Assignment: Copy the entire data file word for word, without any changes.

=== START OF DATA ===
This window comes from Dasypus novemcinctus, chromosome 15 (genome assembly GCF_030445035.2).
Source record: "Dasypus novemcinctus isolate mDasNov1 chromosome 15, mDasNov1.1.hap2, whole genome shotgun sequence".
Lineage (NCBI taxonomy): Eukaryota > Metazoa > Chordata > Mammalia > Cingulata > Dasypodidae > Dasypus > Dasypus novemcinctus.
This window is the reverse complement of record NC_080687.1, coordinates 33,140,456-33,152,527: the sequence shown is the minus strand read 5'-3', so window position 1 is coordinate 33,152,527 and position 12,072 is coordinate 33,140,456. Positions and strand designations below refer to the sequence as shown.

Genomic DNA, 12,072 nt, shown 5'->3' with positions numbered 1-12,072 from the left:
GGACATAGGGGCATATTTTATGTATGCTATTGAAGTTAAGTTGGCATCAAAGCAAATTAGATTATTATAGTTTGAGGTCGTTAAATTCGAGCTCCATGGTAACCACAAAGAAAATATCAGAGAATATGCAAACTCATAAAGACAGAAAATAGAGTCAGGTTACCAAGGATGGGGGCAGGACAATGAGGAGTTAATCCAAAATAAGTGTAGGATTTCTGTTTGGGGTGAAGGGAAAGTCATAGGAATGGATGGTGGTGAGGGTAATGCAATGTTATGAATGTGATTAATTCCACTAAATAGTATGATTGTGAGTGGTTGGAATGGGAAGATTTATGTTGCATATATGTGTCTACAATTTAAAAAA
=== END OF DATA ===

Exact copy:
This window comes from Dasypus novemcinctus, chromosome 15 (genome assembly GCF_030445035.2).
Source record: "Dasypus novemcinctus isolate mDasNov1 chromosome 15, mDasNov1.1.hap2, whole genome shotgun sequence".
Lineage (NCBI taxonomy): Eukaryota > Metazoa > Chordata > Mammalia > Cingulata > Dasypodidae > Dasypus > Dasypus novemcinctus.
This window is the reverse complement of record NC_080687.1, coordinates 33,140,456-33,152,527: the sequence shown is the minus strand read 5'-3', so window position 1 is coordinate 33,152,527 and position 12,072 is coordinate 33,140,456. Positions and strand designations below refer to the sequence as shown.

Genomic DNA, 12,072 nt, shown 5'->3' with positions numbered 1-12,072 from the left:
GGACATAGGGGCATATTTTATGTATGCTATTGAAGTTAAGTTGGCATCAAAGCAAATTAGATTATTATAGTTTGAGGTCGTTAAATTCGAGCTCCATGGTAACCACAAAGAAAATATCAGAGAATATGCAAACTCATAAAGACAGAAAATAGAGTCAGGTTACCAAGGATGGGGGCAGGACAATGAGGAGTTAATCCAAAATAAGTGTAGGATTTCTGTTTGGGGTGAAGGGAAAGTCATAGGAATGGATGGTGGTGAGGGTAATGCAATGTTATGAATGTGATTAATTCCACTAAATAGTATGATTGTGAGTGGTTGGAATGGGAAGATTTATGTTGCATATATGTGTCTACAATTTAAAAAA